Two young females with ASPS presented with very vascular tumours in the thigh, with prominent intra- and extra-tumoural blood vessels. The imaging findings and the existing literature are reviewed.
CHARACTERIZATION GENERAL VARIANTS
Alveolar soft part sarcoma of the head and neck. A disease of children and young adults.
Simmons WB, Haggerty HS, Ngan B, Anonsen CK.
Division of Otolaryngology - Head and Neck Surgery, Stanford University Medical Center, CA 95305-5328.
Int J Pediatr Otorhinolaryngol 1989 May;17(2):139-53 Abstract quote
Alveolar soft part sarcoma (ASPS) is a rare malignancy of uncertain histologic origin that predominantly afflicts female children and young adults. Forty-three cases occurring in the head and neck have been identified, to which we add a case. The most frequent sites of occurrence in the head and neck are orbit and tongue. Treatment is universally surgical, with limited roles for adjuvant radiotherapy and chemotherapy. Representative populations of patients with orbital, non-orbital and extremity ASPS are compared statistically. Improved disease-free intervals in orbital ASPS vs non-orbital ASPS and head and neck ASPS vs extremity ASPS are documented. Debate exists regarding the histologic origin of ASPS.
The additional case presented does not corroborate recent immunohistochemical studies suggesting myogenic origin. Nevertheless, the clinical pattern of disease offers additional support to the myogenic hypothesis of histologic origin.
Alveolar soft-part sarcoma of the female genital tract: a report of nine cases and review of the literature.
Nielsen GP, Oliva E, Young RH, Rosenberg AE, Dickersin GR, Scully RE.
James Homer Wright Pathology Laboratories, Massachusetts General Hospital, Harvard Medical School, Boston 02114, USA.
Int J Gynecol Pathol 1995 Oct;14(4):283-92 Abstract quote
Nine alveolar soft-part sarcomas of the female genital tract (four previously reported) occurred in patients 14-38 (mean 29) years of age.
The most common clinical presentation was abnormal uterine bleeding. Two tumors were located in the vagina, three in the cervix or lower uterine segment, three in the uterine corpus, and one in the broad ligament.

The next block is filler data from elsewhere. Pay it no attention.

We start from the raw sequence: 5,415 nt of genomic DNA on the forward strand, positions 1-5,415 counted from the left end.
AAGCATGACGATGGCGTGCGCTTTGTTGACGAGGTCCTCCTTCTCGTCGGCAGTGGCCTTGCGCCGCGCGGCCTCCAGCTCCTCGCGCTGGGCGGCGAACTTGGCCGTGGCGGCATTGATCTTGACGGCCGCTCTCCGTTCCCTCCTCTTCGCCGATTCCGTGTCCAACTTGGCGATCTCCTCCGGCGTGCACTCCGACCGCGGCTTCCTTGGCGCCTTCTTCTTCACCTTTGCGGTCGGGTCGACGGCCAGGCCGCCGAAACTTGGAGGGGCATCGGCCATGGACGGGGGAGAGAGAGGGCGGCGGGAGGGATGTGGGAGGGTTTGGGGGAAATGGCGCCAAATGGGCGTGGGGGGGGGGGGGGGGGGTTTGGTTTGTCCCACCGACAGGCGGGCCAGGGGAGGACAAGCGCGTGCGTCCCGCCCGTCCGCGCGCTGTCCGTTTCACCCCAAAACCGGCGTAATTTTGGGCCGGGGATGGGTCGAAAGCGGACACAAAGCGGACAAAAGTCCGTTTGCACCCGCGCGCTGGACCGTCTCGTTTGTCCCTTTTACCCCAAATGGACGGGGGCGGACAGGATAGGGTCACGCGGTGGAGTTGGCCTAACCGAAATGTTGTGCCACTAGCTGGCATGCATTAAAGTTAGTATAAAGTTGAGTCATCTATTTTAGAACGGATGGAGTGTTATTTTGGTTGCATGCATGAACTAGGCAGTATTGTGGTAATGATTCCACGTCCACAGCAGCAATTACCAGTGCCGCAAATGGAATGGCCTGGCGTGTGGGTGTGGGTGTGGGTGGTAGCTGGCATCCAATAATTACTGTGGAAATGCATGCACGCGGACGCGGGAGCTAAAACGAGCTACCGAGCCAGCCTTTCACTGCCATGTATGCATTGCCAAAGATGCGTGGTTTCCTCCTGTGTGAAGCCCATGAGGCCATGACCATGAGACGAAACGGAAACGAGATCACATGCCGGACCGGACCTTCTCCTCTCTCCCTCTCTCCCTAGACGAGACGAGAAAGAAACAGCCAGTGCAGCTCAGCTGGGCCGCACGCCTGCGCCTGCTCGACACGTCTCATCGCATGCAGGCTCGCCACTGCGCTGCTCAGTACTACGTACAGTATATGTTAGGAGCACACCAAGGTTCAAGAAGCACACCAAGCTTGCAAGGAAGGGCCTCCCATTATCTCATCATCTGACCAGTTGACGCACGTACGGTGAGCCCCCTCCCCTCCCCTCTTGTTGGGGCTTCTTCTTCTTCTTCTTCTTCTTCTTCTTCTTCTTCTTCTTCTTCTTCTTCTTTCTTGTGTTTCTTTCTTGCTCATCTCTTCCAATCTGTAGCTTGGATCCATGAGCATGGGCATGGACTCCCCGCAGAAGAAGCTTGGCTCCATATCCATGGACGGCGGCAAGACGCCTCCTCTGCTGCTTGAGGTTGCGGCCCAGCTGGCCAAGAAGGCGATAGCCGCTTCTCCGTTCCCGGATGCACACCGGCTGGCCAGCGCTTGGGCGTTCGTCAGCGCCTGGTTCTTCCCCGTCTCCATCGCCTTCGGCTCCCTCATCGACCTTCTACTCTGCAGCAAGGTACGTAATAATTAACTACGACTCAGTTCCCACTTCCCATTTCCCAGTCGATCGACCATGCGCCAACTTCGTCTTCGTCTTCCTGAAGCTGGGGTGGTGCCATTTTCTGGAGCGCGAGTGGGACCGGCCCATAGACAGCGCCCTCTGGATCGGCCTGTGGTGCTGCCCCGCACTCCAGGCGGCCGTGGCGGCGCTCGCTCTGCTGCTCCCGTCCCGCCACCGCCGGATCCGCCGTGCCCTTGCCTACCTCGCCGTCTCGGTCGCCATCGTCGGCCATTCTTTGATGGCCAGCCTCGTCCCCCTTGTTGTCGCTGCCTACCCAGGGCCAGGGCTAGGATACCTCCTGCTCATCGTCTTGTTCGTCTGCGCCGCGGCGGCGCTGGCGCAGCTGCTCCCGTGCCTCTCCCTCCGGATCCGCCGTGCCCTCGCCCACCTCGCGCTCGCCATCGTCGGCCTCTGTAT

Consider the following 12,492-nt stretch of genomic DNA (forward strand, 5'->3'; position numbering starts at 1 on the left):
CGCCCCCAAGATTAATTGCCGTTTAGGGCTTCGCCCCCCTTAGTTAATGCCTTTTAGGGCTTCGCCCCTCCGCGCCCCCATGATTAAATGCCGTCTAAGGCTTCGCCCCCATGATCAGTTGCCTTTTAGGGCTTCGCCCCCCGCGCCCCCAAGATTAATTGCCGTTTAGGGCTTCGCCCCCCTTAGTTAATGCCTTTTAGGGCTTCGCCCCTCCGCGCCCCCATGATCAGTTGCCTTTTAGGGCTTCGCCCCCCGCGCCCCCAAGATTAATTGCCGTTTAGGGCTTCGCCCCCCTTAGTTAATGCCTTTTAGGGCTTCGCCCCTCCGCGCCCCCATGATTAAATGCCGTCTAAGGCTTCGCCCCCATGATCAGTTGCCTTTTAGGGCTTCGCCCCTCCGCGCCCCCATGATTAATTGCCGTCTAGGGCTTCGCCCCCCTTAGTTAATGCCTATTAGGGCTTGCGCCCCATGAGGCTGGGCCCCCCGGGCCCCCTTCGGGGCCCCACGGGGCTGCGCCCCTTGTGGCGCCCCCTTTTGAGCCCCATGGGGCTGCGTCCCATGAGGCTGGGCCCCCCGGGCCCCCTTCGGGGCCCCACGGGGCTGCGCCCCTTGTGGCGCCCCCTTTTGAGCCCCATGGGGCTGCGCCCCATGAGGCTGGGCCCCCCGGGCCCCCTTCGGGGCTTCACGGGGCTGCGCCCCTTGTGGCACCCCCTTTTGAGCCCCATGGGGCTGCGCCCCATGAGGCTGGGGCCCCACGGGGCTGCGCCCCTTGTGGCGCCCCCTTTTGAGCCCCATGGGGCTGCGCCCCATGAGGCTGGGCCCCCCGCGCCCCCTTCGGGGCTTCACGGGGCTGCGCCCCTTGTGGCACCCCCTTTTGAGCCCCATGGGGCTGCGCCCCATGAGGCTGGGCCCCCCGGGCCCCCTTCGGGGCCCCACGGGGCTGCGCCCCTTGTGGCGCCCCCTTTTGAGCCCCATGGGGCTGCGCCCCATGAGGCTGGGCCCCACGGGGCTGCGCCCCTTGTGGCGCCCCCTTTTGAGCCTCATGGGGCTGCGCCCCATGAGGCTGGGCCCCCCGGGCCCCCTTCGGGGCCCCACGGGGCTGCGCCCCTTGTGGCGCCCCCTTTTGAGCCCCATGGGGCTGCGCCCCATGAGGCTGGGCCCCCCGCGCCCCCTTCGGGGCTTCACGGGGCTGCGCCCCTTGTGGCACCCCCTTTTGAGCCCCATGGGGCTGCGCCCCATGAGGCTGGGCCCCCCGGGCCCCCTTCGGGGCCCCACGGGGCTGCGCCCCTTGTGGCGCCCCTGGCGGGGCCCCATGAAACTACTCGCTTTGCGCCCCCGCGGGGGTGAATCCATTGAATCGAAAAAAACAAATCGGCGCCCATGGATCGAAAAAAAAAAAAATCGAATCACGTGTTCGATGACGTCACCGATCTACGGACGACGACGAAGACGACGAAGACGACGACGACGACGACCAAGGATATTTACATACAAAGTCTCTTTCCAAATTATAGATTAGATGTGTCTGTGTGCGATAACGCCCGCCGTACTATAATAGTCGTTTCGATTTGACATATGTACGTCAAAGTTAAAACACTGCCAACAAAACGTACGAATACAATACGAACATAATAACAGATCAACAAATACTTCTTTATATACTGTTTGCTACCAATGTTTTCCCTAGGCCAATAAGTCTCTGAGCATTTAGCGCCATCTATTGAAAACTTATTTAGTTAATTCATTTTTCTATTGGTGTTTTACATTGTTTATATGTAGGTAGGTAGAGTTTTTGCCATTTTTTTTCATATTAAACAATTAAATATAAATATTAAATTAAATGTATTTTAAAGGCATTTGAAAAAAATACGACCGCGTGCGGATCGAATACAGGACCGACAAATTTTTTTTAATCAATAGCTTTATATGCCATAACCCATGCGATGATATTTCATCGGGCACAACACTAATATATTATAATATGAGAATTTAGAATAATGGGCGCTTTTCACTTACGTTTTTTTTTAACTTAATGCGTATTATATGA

The tumors were solid and well circumscribed, ranging in maximum dimension from 1 to 9.8 (average 3.6) cm and had the characteristic histologic features of alveolar soft-part sarcoma. Granules that were diastase resistant and positive by periodic acid-Schiff (PAS) were present in all the tumors, and PAS-positive, diastase-resistant crystals were present in eight of them.
Follow-up information ranging from 9 months to 17 years (average 62 months) was available for all the patients. One patient died of metastatic disease 25 months after diagnosis; eight other patients had uneventful follow-up periods ranging from 9 months to 17 years (average 67 months). The differential diagnosis of these tumors is discussed and the literature reviewed.
Primary alveolar soft-part sarcoma of the mediastinum: a clinicopathological and immunohistochemical study of two cases.
Flieder DB, Moran CA, Suster S.
Department of Pulmonary and Mediastinal Pathology, Armed Forces Institute of Pathology, Washington DC.
Histopathology 1997 Nov;31(5):469-73 Abstract quote
AIMS: Primary alveolar soft part sarcomas originating within the thoracic cavity are rare. The cases herein described highlight the ubiquitous distribution of this neoplasm and the importance of considering this tumour in the differential diagnosis of mediastinal tumours.